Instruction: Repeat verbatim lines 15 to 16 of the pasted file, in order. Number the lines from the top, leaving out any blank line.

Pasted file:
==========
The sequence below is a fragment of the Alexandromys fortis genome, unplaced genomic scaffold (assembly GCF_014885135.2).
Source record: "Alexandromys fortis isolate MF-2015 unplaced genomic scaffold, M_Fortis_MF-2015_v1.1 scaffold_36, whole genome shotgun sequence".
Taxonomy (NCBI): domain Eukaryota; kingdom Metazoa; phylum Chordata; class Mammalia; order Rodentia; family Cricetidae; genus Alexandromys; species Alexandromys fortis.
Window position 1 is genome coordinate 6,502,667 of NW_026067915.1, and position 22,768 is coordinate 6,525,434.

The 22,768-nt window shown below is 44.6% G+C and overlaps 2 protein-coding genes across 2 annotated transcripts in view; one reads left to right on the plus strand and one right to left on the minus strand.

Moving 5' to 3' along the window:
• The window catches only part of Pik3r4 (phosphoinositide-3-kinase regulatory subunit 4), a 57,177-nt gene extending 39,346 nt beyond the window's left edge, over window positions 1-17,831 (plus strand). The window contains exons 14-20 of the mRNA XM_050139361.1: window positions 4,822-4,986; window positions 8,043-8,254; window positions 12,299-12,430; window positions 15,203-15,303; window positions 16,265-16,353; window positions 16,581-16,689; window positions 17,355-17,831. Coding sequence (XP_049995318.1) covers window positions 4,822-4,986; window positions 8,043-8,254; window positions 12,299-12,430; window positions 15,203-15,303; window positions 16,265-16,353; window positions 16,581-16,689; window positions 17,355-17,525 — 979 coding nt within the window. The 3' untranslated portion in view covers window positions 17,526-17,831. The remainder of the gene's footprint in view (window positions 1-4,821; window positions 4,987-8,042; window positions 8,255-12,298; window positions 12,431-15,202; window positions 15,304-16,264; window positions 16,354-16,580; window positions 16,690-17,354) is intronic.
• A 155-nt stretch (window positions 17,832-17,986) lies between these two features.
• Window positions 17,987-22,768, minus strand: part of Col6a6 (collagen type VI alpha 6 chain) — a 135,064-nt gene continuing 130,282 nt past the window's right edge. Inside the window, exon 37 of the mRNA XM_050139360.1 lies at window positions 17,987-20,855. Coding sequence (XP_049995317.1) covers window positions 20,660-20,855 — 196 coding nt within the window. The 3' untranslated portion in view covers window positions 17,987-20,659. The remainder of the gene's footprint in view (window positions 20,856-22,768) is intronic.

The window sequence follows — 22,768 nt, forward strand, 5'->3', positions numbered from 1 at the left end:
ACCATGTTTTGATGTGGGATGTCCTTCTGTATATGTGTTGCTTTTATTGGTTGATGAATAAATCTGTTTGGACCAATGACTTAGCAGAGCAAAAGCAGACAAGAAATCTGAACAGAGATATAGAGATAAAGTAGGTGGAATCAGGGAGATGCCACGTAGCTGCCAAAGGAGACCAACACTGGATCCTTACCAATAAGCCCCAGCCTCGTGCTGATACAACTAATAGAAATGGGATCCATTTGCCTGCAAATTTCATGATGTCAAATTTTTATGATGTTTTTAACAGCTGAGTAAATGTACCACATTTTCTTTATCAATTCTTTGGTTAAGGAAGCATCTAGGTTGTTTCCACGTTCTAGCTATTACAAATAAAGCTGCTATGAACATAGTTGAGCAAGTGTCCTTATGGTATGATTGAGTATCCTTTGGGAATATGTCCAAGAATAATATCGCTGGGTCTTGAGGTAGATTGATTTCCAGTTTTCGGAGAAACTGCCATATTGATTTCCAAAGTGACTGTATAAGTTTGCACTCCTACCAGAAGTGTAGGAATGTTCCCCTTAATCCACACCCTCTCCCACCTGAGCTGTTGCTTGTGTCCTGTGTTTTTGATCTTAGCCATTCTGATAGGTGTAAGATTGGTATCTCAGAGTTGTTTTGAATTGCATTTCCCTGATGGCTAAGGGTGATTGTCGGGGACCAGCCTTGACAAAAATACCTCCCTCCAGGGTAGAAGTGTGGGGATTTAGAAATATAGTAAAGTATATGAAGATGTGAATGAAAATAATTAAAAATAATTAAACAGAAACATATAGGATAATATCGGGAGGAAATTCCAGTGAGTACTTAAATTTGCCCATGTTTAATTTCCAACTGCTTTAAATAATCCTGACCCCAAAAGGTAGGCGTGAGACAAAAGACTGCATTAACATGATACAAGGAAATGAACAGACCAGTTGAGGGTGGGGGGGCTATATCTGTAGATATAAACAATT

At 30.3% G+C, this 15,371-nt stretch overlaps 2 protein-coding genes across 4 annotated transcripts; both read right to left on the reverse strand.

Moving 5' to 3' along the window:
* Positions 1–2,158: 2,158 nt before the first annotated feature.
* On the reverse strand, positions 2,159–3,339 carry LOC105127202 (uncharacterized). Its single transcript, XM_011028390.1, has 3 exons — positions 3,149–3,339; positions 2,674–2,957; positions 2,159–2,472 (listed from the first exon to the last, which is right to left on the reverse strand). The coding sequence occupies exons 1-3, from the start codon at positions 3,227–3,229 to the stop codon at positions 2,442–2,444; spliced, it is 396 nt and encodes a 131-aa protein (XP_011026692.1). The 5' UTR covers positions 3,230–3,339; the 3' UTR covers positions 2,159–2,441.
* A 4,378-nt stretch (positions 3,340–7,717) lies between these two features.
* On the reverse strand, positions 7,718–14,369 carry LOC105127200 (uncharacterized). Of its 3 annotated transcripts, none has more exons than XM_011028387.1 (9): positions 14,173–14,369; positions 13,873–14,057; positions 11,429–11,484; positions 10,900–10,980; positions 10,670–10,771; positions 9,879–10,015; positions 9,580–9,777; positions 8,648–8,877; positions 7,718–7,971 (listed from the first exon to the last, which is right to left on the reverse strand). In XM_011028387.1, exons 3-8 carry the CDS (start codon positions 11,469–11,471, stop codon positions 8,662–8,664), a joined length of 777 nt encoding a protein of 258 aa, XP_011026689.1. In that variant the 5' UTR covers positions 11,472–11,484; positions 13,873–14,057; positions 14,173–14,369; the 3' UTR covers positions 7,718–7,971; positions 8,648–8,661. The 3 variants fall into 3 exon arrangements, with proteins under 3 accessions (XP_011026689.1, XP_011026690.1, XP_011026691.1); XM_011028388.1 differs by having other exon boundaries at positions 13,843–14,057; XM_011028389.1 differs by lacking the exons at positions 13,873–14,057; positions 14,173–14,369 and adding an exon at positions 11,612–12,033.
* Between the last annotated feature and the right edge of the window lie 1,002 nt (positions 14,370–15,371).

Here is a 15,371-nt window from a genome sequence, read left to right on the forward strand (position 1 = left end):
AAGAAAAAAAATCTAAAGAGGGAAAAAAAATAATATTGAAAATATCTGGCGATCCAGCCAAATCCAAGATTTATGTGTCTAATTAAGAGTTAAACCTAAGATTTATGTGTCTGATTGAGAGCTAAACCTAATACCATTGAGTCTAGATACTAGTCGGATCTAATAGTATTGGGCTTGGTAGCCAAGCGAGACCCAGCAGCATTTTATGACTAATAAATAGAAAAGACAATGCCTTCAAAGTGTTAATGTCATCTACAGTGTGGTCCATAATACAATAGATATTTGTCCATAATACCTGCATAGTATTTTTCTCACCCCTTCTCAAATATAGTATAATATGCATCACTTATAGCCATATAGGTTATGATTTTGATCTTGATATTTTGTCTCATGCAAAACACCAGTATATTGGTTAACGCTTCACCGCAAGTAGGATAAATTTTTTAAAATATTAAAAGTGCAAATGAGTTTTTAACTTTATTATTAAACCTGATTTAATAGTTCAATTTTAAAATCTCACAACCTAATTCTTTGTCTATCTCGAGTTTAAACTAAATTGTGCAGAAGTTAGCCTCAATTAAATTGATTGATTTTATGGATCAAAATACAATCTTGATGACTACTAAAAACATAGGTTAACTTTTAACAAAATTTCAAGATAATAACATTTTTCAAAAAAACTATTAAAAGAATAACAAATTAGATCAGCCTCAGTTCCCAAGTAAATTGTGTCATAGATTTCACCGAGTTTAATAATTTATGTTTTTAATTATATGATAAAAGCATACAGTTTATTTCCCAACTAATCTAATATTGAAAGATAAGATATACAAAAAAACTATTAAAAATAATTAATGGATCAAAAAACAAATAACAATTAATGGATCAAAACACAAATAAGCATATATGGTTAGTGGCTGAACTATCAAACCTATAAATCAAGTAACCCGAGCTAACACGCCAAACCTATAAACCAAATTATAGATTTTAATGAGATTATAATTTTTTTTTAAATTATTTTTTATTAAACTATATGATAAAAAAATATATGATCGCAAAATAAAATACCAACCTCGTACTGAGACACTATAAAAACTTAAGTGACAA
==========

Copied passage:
* On the reverse strand, positions 2,159–3,339 carry LOC105127202 (uncharacterized). Its single transcript, XM_011028390.1, has 3 exons — positions 3,149–3,339; positions 2,674–2,957; positions 2,159–2,472 (listed from the first exon to the last, which is right to left on the reverse strand). The coding sequence occupies exons 1-3, from the start codon at positions 3,227–3,229 to the stop codon at positions 2,442–2,444; spliced, it is 396 nt and encodes a 131-aa protein (XP_011026692.1). The 5' UTR covers positions 3,230–3,339; the 3' UTR covers positions 2,159–2,441.
* A 4,378-nt stretch (positions 3,340–7,717) lies between these two features.